On appeal. CPB argued that paragraph 28 of the agreement stating that the bank “shall have no liability to buyer for any known or unknown hazardous contamination on the property” limited plaintiff’s remedy to an indemnity. Since the plaintiff had yet to incur any cleanup costs, CPB asserted that the jury erred when it awarded damages. However, the appeals court noted that CPB had not raise this issue with the trial court prior to or during the trial, did not assert this ground as an affirmative defense and had not objected to the jury instruction on damages until after the jury had returned its verdict. Thus, the court concluded CPB had waived the indemnity issue.
Even if the bank had not waived the indemnity issue, the appeals court went on to say the two contractual provisions do not operate to limit plaintiff’s contractual remedies to indemnity. The court held that Paragraph 28 was an “as is” clause that simply limited the bank’s liability in connection with any representations. This provision, the court continued, could not be reasonably understood to limit plaintiff’s remedies for failing to complete the remediation in a in a reasonable time period as required in Paragraph 29.
Turning to the damage award, CPB contended the evidence was insufficient to support the $2.3MM damage award. The damage claim was based, in part, on plaintiff’s testimony that 1600 tons of contaminated soil would have to be excavated. The bank said the plaintiff’s experts did not explain how they reached the 1600 ton figure. CPB noted that only two of the 15 soil borings relied upon by plaintiff’s experts had PCE concentrations over the ESL, suggesting plaintiff’s expert opinions on the quantity of soil that needed to be removed was unfounded. However, in yet another questionable trial tactic, the court noted that the bank’s counsel did not ask plaintiff’s expert on cross-examination to explain why he would recommend the removal of soil in areas where the borings showed contamination levels below the ESL. Moreover, the court observed, CPB did not offer any expert witness testimony to contradict plaintiff’s expert testimony.
The court found that it was uncontroverted that at least a portion of property contained very high levels of PCE contamination and that while plaintiff’s expert testified that the precise extent of the contamination could not be determined without more testing, his remediation scenarios contemplated excavating soil from the three known hot-spots to resolve the contamination. Moreover, the court said that while it did appear only one or two of the samples were above the ESL, plaintiff’s expert relied on other evidence in forming his opinions. Again, the court highlighted more questionable trial strategy by the bank, noting that CPB did not raise any evidentiary objections to plaintiff’s expert testimony and did not challenge the proffered jury instructions on how to evaluate expert testimony.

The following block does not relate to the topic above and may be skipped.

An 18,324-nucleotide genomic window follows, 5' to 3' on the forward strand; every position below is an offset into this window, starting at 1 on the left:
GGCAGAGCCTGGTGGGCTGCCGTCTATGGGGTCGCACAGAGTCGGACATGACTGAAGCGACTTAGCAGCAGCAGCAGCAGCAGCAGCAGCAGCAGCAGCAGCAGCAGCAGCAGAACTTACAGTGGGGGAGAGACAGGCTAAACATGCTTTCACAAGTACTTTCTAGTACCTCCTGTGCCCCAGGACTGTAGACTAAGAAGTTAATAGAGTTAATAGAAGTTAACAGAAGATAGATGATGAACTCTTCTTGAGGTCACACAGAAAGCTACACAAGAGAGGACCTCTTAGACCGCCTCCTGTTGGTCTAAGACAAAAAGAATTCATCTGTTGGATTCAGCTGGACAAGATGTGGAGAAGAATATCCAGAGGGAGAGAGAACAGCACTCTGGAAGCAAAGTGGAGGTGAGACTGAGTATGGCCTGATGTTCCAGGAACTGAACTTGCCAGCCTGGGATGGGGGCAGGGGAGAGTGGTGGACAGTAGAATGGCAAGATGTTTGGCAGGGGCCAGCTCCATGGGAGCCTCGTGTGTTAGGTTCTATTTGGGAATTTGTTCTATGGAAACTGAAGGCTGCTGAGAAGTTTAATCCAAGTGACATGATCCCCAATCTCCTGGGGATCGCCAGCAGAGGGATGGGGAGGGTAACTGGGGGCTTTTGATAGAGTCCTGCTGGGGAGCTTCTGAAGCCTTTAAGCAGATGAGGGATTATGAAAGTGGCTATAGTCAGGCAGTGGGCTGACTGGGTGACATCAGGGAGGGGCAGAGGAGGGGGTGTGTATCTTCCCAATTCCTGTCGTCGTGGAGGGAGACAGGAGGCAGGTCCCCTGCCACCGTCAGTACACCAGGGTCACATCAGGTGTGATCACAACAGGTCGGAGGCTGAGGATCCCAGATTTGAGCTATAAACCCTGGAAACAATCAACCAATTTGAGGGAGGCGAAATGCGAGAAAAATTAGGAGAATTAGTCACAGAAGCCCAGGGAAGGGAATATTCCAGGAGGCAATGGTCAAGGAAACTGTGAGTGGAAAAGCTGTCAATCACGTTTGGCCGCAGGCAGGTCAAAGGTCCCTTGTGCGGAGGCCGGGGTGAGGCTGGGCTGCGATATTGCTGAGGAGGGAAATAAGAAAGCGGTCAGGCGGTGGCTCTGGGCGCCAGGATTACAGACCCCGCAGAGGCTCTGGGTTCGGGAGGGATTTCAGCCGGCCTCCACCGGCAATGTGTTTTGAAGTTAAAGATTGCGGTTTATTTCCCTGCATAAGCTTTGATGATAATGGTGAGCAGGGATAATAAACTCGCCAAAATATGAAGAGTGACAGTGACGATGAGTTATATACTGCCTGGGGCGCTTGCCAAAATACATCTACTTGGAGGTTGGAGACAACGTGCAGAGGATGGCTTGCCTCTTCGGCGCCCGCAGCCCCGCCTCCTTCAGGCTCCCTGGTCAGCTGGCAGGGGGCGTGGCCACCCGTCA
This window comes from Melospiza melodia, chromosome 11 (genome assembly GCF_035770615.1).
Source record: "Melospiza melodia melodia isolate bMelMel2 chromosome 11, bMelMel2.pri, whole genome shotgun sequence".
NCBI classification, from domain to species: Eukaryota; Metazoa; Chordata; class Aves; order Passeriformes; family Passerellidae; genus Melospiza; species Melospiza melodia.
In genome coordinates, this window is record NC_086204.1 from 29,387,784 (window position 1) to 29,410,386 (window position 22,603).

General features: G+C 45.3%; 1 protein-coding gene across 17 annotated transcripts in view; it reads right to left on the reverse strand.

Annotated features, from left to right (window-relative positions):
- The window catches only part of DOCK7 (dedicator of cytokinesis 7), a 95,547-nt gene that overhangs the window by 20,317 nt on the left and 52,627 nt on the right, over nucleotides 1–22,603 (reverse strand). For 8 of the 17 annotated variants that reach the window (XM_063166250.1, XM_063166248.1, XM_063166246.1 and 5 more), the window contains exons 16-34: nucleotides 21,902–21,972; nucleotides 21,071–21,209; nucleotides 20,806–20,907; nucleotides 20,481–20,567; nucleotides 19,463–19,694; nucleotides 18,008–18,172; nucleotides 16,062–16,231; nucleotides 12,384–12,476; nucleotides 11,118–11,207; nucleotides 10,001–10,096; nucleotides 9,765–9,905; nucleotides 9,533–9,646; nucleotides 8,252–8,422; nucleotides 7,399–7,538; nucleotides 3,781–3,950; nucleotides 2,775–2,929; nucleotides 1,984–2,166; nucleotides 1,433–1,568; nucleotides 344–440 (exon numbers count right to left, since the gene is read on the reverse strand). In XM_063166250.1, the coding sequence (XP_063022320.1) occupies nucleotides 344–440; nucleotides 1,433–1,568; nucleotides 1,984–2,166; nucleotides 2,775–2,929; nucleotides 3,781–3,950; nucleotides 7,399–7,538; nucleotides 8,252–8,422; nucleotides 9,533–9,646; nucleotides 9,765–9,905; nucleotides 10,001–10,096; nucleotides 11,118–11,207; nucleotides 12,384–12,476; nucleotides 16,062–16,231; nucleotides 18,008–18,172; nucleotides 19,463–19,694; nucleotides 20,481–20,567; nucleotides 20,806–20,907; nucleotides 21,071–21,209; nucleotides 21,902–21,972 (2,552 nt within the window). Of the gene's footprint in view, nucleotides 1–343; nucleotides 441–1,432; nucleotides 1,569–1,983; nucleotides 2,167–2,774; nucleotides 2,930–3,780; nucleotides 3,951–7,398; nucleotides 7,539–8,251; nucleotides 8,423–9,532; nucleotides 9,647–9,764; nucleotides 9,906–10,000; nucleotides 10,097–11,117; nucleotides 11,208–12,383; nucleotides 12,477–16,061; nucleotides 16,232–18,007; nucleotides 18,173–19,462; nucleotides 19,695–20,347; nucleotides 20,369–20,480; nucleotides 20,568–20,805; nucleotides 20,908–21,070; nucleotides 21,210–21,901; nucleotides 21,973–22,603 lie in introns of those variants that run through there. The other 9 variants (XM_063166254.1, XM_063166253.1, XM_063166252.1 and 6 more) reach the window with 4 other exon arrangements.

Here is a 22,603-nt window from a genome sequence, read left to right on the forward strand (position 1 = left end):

The appeals court said while there was uncertainty on the disposal costs of the excavated soil, the evidence was sufficient to support the plaintiff’s estimates on the cost of each element of remediation that would be needed to obtain an NFA letter. Once again, the court noted that the bank did not object before or during the plaintiff’s expert testimony that estimates were based on speculation, either. Since the jury’s award fell within his estimates, the court ruled that the award was not is unduly speculative.
CPB also objected to the amount of the award because it exceeded the purchase price of the property. However, the court noted that the Bank did not argue in advance of the jury’s verdict that there was a ceiling on damages based on the purchase price. The court said the evidence supported the conclusion that plaintiff purchased the property with the understanding that the Bank would remediate the property and obtain an NFA letter would be obtained within a reasonable time. The court said the remediation costs were not awarded based on injury to the property, but to enable plaintiff to be in as good a position as if the bank had remediated his property according to its promise in the contract. Additionally, the court noted that because the state had a firm policy in favor of environmental remediation, it could say an award of remediation costs was unreasonable just because it exceeds the amount that the present owner paid for the property. In sum, we find no error
The plaintiff had asserted at trial that he was unable to refinance his property in 2005 at a lower interest rate of 6.75 percent, and instead elected to take a loan at 8.25 percent, allegedly due to the Bank’s breach of the contract in failing to obtain a NFA letter prior to 2005. CPB asserted there was no evidence showing that it breached the contract in 2005 because it had until August 2006 (three years from close of escrow in August 2003) to complete the work. Even if there had been a breach, the Bank argued, any claim for breach would have been barred by the statute of limitations. However, the court ruled that the action involved an executory contract where the plaintiff had fully performed and was waiting for the bank to complete its performance. In such situations, the court said an injured party can wait until the time for complete performance by the other party to bring an action for damages. The court said the party waiting for performance was not required to treat the contract as abandoned on the first breach but could elect to wait for performance, and the statute of limitations will not begin to run until the injured party has made its election. Since the trial court found that the time for the Bank’s performance was not three years, but was instead “reasonable time, there was no error.